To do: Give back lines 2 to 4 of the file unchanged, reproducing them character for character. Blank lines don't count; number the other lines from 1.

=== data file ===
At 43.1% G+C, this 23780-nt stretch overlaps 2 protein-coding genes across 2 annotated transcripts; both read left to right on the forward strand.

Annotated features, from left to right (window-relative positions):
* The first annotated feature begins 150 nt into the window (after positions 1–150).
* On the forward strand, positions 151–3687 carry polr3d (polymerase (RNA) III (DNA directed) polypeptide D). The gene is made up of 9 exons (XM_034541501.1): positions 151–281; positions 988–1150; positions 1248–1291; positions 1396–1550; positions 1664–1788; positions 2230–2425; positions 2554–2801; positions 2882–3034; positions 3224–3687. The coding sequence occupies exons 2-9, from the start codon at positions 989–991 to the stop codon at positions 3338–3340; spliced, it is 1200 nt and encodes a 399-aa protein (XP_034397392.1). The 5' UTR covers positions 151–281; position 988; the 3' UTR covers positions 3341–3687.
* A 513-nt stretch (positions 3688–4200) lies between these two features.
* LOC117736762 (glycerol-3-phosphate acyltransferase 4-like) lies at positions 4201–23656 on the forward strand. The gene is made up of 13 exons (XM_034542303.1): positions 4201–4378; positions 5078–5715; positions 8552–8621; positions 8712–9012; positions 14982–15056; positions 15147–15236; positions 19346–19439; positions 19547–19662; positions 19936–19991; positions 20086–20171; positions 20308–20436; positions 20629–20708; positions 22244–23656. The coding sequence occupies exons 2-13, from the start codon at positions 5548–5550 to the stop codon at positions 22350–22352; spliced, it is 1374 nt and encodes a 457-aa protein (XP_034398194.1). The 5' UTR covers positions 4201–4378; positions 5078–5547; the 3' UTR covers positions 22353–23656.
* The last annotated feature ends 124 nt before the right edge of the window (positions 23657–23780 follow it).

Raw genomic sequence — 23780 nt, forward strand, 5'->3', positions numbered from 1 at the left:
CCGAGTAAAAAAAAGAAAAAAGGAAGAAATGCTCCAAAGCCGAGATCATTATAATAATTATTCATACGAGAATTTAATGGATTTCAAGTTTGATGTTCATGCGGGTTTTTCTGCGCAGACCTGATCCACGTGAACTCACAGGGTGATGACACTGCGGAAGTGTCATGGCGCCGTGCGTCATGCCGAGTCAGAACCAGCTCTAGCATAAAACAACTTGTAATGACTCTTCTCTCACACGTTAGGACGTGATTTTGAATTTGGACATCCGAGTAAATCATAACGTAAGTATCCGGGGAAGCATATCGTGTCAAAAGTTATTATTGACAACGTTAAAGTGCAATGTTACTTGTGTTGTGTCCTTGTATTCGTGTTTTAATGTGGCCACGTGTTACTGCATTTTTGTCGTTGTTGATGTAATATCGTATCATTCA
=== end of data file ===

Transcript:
Annotated features, from left to right (window-relative positions):
* The first annotated feature begins 150 nt into the window (after positions 1–150).
* On the forward strand, positions 151–3687 carry polr3d (polymerase (RNA) III (DNA directed) polypeptide D). The gene is made up of 9 exons (XM_034541501.1): positions 151–281; positions 988–1150; positions 1248–1291; positions 1396–1550; positions 1664–1788; positions 2230–2425; positions 2554–2801; positions 2882–3034; positions 3224–3687. The coding sequence occupies exons 2-9, from the start codon at positions 989–991 to the stop codon at positions 3338–3340; spliced, it is 1200 nt and encodes a 399-aa protein (XP_034397392.1). The 5' UTR covers positions 151–281; position 988; the 3' UTR covers positions 3341–3687.